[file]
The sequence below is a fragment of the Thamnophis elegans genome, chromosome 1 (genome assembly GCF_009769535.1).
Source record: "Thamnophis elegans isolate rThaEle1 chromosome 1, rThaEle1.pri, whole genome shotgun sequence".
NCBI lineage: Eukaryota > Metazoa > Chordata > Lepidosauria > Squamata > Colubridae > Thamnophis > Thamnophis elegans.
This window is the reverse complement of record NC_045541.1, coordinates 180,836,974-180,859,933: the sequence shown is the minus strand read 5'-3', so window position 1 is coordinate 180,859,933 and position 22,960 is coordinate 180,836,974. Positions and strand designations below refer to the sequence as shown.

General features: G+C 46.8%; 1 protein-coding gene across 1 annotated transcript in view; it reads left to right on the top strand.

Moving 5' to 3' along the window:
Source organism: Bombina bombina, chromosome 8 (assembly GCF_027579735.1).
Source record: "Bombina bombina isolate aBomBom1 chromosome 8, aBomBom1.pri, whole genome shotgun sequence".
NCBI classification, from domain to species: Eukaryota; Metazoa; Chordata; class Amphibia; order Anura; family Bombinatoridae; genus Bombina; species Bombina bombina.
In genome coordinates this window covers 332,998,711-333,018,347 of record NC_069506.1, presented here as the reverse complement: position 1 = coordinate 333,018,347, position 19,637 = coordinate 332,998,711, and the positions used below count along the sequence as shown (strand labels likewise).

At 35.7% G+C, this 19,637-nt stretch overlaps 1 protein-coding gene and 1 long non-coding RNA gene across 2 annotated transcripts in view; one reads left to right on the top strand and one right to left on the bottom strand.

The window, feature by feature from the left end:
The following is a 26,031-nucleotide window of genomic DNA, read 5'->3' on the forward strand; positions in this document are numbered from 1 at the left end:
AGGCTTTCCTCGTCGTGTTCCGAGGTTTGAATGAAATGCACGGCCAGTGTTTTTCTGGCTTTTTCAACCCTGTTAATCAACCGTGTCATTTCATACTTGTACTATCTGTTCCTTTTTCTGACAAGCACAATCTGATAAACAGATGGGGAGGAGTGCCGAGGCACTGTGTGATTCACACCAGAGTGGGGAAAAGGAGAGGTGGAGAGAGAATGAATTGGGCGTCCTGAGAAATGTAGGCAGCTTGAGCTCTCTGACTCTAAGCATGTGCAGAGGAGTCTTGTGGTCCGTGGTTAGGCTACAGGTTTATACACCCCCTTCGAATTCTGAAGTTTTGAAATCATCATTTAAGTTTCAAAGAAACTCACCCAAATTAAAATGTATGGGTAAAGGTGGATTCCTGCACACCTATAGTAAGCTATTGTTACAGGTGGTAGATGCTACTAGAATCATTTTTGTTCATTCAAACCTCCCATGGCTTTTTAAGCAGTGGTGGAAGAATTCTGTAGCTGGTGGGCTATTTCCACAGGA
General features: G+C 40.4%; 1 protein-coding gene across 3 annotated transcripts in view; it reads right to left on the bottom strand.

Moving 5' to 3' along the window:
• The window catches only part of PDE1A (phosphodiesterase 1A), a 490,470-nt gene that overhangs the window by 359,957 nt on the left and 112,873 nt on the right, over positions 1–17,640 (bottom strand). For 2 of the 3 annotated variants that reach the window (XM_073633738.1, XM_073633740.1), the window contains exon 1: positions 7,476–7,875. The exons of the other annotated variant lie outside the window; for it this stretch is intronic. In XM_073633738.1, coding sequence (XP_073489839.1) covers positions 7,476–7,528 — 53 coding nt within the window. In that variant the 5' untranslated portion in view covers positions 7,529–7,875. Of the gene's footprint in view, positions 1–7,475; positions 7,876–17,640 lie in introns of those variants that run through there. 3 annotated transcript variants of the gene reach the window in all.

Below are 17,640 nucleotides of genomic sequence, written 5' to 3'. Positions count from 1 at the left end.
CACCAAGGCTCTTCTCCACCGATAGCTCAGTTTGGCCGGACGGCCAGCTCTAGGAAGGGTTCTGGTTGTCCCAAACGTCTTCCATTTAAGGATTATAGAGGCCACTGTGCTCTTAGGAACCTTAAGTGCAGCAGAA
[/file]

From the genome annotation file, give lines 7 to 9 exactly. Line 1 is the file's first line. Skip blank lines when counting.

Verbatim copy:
Source organism: Bombina bombina, chromosome 8 (assembly GCF_027579735.1).
Source record: "Bombina bombina isolate aBomBom1 chromosome 8, aBomBom1.pri, whole genome shotgun sequence".
NCBI classification, from domain to species: Eukaryota; Metazoa; Chordata; class Amphibia; order Anura; family Bombinatoridae; genus Bombina; species Bombina bombina.